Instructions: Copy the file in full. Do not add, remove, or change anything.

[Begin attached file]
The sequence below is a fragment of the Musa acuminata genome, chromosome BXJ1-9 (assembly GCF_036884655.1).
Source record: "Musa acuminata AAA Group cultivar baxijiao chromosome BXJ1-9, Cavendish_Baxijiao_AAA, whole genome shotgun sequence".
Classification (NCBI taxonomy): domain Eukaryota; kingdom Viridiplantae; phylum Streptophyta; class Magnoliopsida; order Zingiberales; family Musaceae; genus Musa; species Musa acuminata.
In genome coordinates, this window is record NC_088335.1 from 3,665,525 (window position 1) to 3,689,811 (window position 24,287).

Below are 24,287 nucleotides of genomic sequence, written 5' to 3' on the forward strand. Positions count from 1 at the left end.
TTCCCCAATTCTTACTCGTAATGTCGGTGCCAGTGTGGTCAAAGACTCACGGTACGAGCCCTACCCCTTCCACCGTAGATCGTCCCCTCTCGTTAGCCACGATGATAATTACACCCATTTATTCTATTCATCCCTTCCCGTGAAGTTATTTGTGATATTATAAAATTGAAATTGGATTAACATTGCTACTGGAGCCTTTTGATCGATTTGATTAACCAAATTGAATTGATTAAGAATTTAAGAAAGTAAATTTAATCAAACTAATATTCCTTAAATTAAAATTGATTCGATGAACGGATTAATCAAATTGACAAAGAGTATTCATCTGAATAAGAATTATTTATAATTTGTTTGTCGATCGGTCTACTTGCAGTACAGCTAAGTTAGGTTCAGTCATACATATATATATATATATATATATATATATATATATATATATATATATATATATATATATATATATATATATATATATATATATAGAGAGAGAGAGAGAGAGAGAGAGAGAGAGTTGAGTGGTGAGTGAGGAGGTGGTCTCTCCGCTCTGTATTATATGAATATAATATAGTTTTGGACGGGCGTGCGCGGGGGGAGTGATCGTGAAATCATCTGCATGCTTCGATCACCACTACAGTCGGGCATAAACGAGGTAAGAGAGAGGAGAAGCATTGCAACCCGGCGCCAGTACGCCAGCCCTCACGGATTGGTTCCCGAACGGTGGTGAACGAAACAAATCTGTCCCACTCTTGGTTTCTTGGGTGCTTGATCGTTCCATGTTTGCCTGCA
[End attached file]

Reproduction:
The sequence below is a fragment of the Musa acuminata genome, chromosome BXJ1-9 (assembly GCF_036884655.1).
Source record: "Musa acuminata AAA Group cultivar baxijiao chromosome BXJ1-9, Cavendish_Baxijiao_AAA, whole genome shotgun sequence".
Classification (NCBI taxonomy): domain Eukaryota; kingdom Viridiplantae; phylum Streptophyta; class Magnoliopsida; order Zingiberales; family Musaceae; genus Musa; species Musa acuminata.
In genome coordinates, this window is record NC_088335.1 from 3,665,525 (window position 1) to 3,689,811 (window position 24,287).

Below are 24,287 nucleotides of genomic sequence, written 5' to 3' on the forward strand. Positions count from 1 at the left end.
TTCCCCAATTCTTACTCGTAATGTCGGTGCCAGTGTGGTCAAAGACTCACGGTACGAGCCCTACCCCTTCCACCGTAGATCGTCCCCTCTCGTTAGCCACGATGATAATTACACCCATTTATTCTATTCATCCCTTCCCGTGAAGTTATTTGTGATATTATAAAATTGAAATTGGATTAACATTGCTACTGGAGCCTTTTGATCGATTTGATTAACCAAATTGAATTGATTAAGAATTTAAGAAAGTAAATTTAATCAAACTAATATTCCTTAAATTAAAATTGATTCGATGAACGGATTAATCAAATTGACAAAGAGTATTCATCTGAATAAGAATTATTTATAATTTGTTTGTCGATCGGTCTACTTGCAGTACAGCTAAGTTAGGTTCAGTCATACATATATATATATATATATATATATATATATATATATATATATATATATATATATATATATATATATATATATATATATATATAGAGAGAGAGAGAGAGAGAGAGAGAGAGAGTTGAGTGGTGAGTGAGGAGGTGGTCTCTCCGCTCTGTATTATATGAATATAATATAGTTTTGGACGGGCGTGCGCGGGGGGAGTGATCGTGAAATCATCTGCATGCTTCGATCACCACTACAGTCGGGCATAAACGAGGTAAGAGAGAGGAGAAGCATTGCAACCCGGCGCCAGTACGCCAGCCCTCACGGATTGGTTCCCGAACGGTGGTGAACGAAACAAATCTGTCCCACTCTTGGTTTCTTGGGTGCTTGATCGTTCCATGTTTGCCTGCA